Taxation and Visas - Mediating the Finanzamt and the Ausländerbehörde
A lot of freelancers in Germany are well… expats! Famous, notorious whichever way you want to see it - Germany has opened its arms to talent from abroad by offering lucrative entrepreneurship opportunities and facilitating the establishment and growth of young businesses. What this means, however, is that a lot of you expats will have to go through the visa process. While we will touch on that for those not in the loop, this article will expressly help you know what you have to do once you HAVE your visa but it is coming up for renewal or review. While the Finanzamt and the Ausländerbehörde are not ‘linked’ - there are some crossovers when it comes to keeping your freelancer status in Germany.
In 2016, investors poured €1.07 billion into Berlin-based startups. It’s a fact we’ve mentioned before because it is worth mentioning again! Germany wants you, and wants to keep you, and all that precious tax money. Germany will not want to keep you, however, if you are not paying your taxes or reporting your taxes. One thing that is most certain as well, is that neither Amt will afford you much leniency if you start breaking the rules. Lastly, you do not want have to do six or seven trips to and from the Ausländerbehörde just because you were not aware of what you would need to prove as a freelancer in order to keep your status of a freelancer - and the anecdotal evidence shows - a lot of people go unprepared and face a long battle ahead as a result. Let’s avoid that for you!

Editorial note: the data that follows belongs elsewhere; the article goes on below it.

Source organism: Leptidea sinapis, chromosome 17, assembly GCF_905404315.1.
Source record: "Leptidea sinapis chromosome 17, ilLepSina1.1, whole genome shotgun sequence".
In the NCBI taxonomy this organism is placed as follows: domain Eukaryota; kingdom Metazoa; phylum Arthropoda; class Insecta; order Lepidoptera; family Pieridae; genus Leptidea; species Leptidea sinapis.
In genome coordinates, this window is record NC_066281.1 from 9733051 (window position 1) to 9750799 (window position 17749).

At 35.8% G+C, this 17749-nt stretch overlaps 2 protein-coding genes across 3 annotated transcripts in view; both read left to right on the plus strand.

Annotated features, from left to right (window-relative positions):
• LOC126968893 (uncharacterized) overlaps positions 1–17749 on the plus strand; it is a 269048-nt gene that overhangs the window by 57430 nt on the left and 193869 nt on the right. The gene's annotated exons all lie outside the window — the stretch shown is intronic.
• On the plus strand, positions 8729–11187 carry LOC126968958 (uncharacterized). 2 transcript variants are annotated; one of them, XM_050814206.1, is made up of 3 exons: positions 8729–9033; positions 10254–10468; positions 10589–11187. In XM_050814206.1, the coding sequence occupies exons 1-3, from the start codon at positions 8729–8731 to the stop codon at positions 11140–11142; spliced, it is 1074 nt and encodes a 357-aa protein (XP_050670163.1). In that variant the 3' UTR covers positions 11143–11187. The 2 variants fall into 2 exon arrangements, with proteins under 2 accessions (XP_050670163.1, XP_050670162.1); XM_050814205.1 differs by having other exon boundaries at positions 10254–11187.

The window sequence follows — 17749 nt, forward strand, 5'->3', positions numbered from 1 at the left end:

You can find a wealth of information you can access on the Kontist blog about these initial steps. But, one can safely assume you’re here to find out about how to keep it!
1. Regular Upkeep of your books
All income from self-employed sources must be declared. No if’s, and’s or but’s. Remember to declare your health insurance costs (regardless of public or private) and take advantage of the higher €2800 allowance for the self-employed. Germany is quite generous when it comes to deductions for the self-employed. Save every receipt: phone bill (landline and mobile), every restaurant bill (make sure it’s a Bewirtungsbeleg with the proper form on it!), your bike or car repair bills, your U-Bahn receipts, taxi receipts, plane tickets, invoices for “work-related” books and magazines, computers, software etc. and this is something that we have covered here at Kontist . The point is - make sure your reporting is accurate, timely and utilizing every benefit and option available to you. This also means you will be well prepared to submit your taxes and this is where it becomes super important! Your immigration officer may ask to see these filings. While, of course, they would never check them (the tax department will though!) they will want to see regular contact and regular reporting via the tax office. That can be tricky to produce if you have not done it in time. You can also reach out to officers via email or appointment at the tax office and make sure you have a contact who could provide documents, letters or summaries or anything that can demonstrate your adherence to the tax laws of Germany. Of course, you may have a Steuerberater and that is the best case scenario, because they can also make sure you have the right documents.